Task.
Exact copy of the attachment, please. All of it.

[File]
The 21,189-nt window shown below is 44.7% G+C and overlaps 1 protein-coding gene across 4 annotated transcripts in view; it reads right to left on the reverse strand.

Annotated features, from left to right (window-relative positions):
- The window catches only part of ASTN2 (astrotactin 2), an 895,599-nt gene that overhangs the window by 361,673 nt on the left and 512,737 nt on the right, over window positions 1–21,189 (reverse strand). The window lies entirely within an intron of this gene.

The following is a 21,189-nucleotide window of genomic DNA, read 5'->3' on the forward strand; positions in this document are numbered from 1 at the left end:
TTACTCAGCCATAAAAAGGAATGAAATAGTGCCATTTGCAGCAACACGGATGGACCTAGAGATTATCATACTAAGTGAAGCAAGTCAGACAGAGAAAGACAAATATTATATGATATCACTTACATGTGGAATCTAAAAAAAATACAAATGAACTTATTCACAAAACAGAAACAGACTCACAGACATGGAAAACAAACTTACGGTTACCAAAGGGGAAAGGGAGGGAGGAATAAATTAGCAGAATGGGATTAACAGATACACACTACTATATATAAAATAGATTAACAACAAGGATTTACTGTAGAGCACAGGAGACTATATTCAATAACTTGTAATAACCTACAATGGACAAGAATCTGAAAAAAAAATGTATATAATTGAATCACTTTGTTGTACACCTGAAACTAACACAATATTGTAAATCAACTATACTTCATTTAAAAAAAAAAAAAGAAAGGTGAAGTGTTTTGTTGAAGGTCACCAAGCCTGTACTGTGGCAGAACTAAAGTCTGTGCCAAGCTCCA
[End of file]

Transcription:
The 21,189-nt window shown below is 44.7% G+C and overlaps 1 protein-coding gene across 4 annotated transcripts in view; it reads right to left on the reverse strand.

Annotated features, from left to right (window-relative positions):
- The window catches only part of ASTN2 (astrotactin 2), an 895,599-nt gene that overhangs the window by 361,673 nt on the left and 512,737 nt on the right, over window positions 1–21,189 (reverse strand). The window lies entirely within an intron of this gene.

The following is a 21,189-nucleotide window of genomic DNA, read 5'->3' on the forward strand; positions in this document are numbered from 1 at the left end:
TTACTCAGCCATAAAAAGGAATGAAATAGTGCCATTTGCAGCAACACGGATGGACCTAGAGATTATCATACTAAGTGAAGCAAGTCAGACAGAGAAAGACAAATATTATATGATATCACTTACATGTGGAATCTAAAAAAAATACAAATGAACTTATTCACAAAACAGAAACAGACTCACAGACATGGAAAACAAACTTACGGTTACCAAAGGGGAAAGGGAGGGAGGAATAAATTAGCAGAATGGGATTAACAGATACACACTACTATATATAAAATAGATTAACAACAAGGATTTACTGTAGAGCACAGGAGACTATATTCAATAACTTGTAATAACCTACAATGGACAAGAATCTGAAAAAAAAATGTATATAATTGAATCACTTTGTTGTACACCTGAAACTAACACAATATTGTAAATCAACTATACTTCATTTAAAAAAAAAAAAAGAAAGGTGAAGTGTTTTGTTGAAGGTCACCAAGCCTGTACTGTGGCAGAACTAAAGTCTGTGCCAAGCTCCA